How to protect your home from storm damage

Home safety

20 March 2018

Although the UK is generally spared some of the world’s more extreme weather events, we do have to put up with long periods of rain and wind or even storms, especially during the winter months.

Though the weather might be out of your control, you can take steps to protect your home, and ensure it doesn't wreak havoc this winter. Watch our video for tips on how to do just that.

Protect your home from Brian, Caroline, Dylan and co

So why do we name our storms? Well, we're into the third year of the Met Office's "name our storms" project, which follows the US conventions of naming hurricanes, in which the aim is to increase awareness of any severe weather to aid with ensuring greater public safety.

As of the 1st October the following storm names will come into effect, and will last until September next year when a new list is drawn together:

Aileen, Brian, Caroline, Dylan, Eleanor, Fionn, Georgina, Hector, Iona, James, Karen, Larry, Maeve, Niall, Octavia, Paul, Rebecca, Simon, Tali, Victor and Winifred.

Carry on reading for tips on how you can prepare your home for incoming storms.

How can I find out if a storm is coming?

While powerful gusts of wind and prolonged downpours are regular features of our notorious British climate, anything that counts as a severe weather warning, like floods or heavy snowfall, will be clearly communicated on TV news shows, the radio and newspapers. The Met Office even has a dedicated Twitter account (@metofficestorms) to warn people about storms, or you can use a smartphone app like Dark Sky to find winter weather predictions at your fingertips.

Winter 2013/14 was the wettest on record, with 435mm of rain falling between December and February, and early forecasts suggest this winter is set to be just as bad. Long periods of extreme weather are likely to cause damage to property as a result of floods or strong gales. You can find out whether your home is at risk of flooding thanks to the free service from

How to protect your home against storm damage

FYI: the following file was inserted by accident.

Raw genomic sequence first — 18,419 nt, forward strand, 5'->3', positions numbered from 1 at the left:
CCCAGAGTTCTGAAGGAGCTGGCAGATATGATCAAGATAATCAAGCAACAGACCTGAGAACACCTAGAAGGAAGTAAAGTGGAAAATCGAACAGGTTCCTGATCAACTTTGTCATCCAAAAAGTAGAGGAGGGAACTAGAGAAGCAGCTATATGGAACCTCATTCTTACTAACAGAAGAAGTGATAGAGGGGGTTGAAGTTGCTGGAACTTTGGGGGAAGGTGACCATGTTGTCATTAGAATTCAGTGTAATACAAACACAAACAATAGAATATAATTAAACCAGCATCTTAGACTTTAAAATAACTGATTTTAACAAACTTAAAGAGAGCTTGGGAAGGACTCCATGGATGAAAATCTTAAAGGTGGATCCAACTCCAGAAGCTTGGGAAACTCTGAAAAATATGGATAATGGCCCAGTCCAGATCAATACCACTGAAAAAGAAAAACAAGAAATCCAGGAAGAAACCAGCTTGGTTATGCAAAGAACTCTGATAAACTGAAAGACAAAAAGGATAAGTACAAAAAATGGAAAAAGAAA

The simplest way to protect your home from storm damage is to walk around your house and garden and try to spot any obvious potential issues. Trees uprooted by strong winds can damage roof tiles and fences, or blow over onto the family car. With that in mind, be sure to keep your vehicles in the garage if you have one, and contact a tree surgeon to prune back any loose or dead branches from trees. Scrutinise gutters and soffits, shake fence posts and take a step back to look at the lead flashing on the roof – is anything loose or cracked? Compromised roof tiles or damaged guttering will be the first casualties of severe weather, so get them repaired before wind or rain arrive. And make sure all fences are as secure as possible. It's best to call a professional to help you make the necessary repairs.

Don't get too carried away – satellite dishes and TV/radio aerials tend to be in fixed positions so it isn't realistic to have them taken down, but you can avoid smashed windows by storing flower pots and garden gnomes in the shed after a forecast of severe weather. Garden furniture and trampolines can also be casualties of strong winds, so when winter starts to get wild, dismantle them and store the parts indoors. Similar precautions should apply to patio heaters, bird tables or anything else that could potentially be knocked over by a strong wind.